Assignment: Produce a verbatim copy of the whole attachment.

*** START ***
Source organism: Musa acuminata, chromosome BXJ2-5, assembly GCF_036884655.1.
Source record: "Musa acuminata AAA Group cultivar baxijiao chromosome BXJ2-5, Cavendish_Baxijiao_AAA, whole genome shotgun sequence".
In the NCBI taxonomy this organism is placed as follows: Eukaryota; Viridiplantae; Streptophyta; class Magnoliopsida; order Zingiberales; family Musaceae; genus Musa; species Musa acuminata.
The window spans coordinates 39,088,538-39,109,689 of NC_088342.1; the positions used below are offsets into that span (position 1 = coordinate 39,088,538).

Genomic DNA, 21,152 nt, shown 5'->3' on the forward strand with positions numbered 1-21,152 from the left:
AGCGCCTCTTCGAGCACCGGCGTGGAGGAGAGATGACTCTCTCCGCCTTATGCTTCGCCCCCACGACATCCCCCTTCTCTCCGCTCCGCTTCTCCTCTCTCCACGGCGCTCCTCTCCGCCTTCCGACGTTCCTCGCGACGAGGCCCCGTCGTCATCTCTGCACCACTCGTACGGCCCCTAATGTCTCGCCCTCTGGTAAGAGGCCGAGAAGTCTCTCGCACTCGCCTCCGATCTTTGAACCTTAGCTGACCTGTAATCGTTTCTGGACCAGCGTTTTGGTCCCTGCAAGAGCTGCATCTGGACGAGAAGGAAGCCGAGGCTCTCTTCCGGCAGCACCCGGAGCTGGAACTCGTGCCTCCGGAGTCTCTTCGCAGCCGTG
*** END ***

Source organism: Musa acuminata, chromosome BXJ2-5, assembly GCF_036884655.1.
Source record: "Musa acuminata AAA Group cultivar baxijiao chromosome BXJ2-5, Cavendish_Baxijiao_AAA, whole genome shotgun sequence".
In the NCBI taxonomy this organism is placed as follows: Eukaryota; Viridiplantae; Streptophyta; class Magnoliopsida; order Zingiberales; family Musaceae; genus Musa; species Musa acuminata.
The window spans coordinates 39,088,538-39,109,689 of NC_088342.1; the positions used below are offsets into that span (position 1 = coordinate 39,088,538).

Genomic DNA, 21,152 nt, shown 5'->3' on the forward strand with positions numbered 1-21,152 from the left:
AGCGCCTCTTCGAGCACCGGCGTGGAGGAGAGATGACTCTCTCCGCCTTATGCTTCGCCCCCACGACATCCCCCTTCTCTCCGCTCCGCTTCTCCTCTCTCCACGGCGCTCCTCTCCGCCTTCCGACGTTCCTCGCGACGAGGCCCCGTCGTCATCTCTGCACCACTCGTACGGCCCCTAATGTCTCGCCCTCTGGTAAGAGGCCGAGAAGTCTCTCGCACTCGCCTCCGATCTTTGAACCTTAGCTGACCTGTAATCGTTTCTGGACCAGCGTTTTGGTCCCTGCAAGAGCTGCATCTGGACGAGAAGGAAGCCGAGGCTCTCTTCCGGCAGCACCCGGAGCTGGAACTCGTGCCTCCGGAGTCTCTTCGCAGCCGTG